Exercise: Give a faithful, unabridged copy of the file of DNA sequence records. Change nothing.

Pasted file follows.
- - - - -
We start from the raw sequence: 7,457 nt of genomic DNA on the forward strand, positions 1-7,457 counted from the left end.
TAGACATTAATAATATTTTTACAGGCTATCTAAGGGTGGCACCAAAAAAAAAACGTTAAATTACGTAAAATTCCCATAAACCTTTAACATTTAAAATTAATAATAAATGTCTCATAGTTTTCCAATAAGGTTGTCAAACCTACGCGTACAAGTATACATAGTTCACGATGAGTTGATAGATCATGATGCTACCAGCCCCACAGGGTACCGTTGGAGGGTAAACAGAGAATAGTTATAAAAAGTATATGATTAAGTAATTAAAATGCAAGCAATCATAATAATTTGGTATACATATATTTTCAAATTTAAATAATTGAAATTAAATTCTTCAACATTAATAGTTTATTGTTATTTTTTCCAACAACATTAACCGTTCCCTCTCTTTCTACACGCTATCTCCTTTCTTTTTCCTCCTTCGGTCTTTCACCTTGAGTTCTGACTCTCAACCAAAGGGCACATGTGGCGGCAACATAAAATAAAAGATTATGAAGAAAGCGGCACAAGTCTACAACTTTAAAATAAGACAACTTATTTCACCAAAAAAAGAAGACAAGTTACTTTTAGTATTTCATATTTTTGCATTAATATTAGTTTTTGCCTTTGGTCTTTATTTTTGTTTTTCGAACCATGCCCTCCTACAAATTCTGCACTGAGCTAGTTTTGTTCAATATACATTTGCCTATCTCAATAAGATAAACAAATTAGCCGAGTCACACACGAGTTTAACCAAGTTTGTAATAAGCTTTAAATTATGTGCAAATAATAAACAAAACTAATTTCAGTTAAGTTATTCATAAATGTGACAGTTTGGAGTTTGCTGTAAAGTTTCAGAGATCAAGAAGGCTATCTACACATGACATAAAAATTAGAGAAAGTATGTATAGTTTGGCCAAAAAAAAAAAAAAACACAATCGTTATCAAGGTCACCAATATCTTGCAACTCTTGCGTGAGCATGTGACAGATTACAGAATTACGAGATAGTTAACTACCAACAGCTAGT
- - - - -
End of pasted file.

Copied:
We start from the raw sequence: 7,457 nt of genomic DNA on the forward strand, positions 1-7,457 counted from the left end.
TAGACATTAATAATATTTTTACAGGCTATCTAAGGGTGGCACCAAAAAAAAAACGTTAAATTACGTAAAATTCCCATAAACCTTTAACATTTAAAATTAATAATAAATGTCTCATAGTTTTCCAATAAGGTTGTCAAACCTACGCGTACAAGTATACATAGTTCACGATGAGTTGATAGATCATGATGCTACCAGCCCCACAGGGTACCGTTGGAGGGTAAACAGAGAATAGTTATAAAAAGTATATGATTAAGTAATTAAAATGCAAGCAATCATAATAATTTGGTATACATATATTTTCAAATTTAAATAATTGAAATTAAATTCTTCAACATTAATAGTTTATTGTTATTTTTTCCAACAACATTAACCGTTCCCTCTCTTTCTACACGCTATCTCCTTTCTTTTTCCTCCTTCGGTCTTTCACCTTGAGTTCTGACTCTCAACCAAAGGGCACATGTGGCGGCAACATAAAATAAAAGATTATGAAGAAAGCGGCACAAGTCTACAACTTTAAAATAAGACAACTTATTTCACCAAAAAAAGAAGACAAGTTACTTTTAGTATTTCATATTTTTGCATTAATATTAGTTTTTGCCTTTGGTCTTTATTTTTGTTTTTCGAACCATGCCCTCCTACAAATTCTGCACTGAGCTAGTTTTGTTCAATATACATTTGCCTATCTCAATAAGATAAACAAATTAGCCGAGTCACACACGAGTTTAACCAAGTTTGTAATAAGCTTTAAATTATGTGCAAATAATAAACAAAACTAATTTCAGTTAAGTTATTCATAAATGTGACAGTTTGGAGTTTGCTGTAAAGTTTCAGAGATCAAGAAGGCTATCTACACATGACATAAAAATTAGAGAAAGTATGTATAGTTTGGCCAAAAAAAAAAAAAAACACAATCGTTATCAAGGTCACCAATATCTTGCAACTCTTGCGTGAGCATGTGACAGATTACAGAATTACGAGATAGTTAACTACCAACAGCTAGT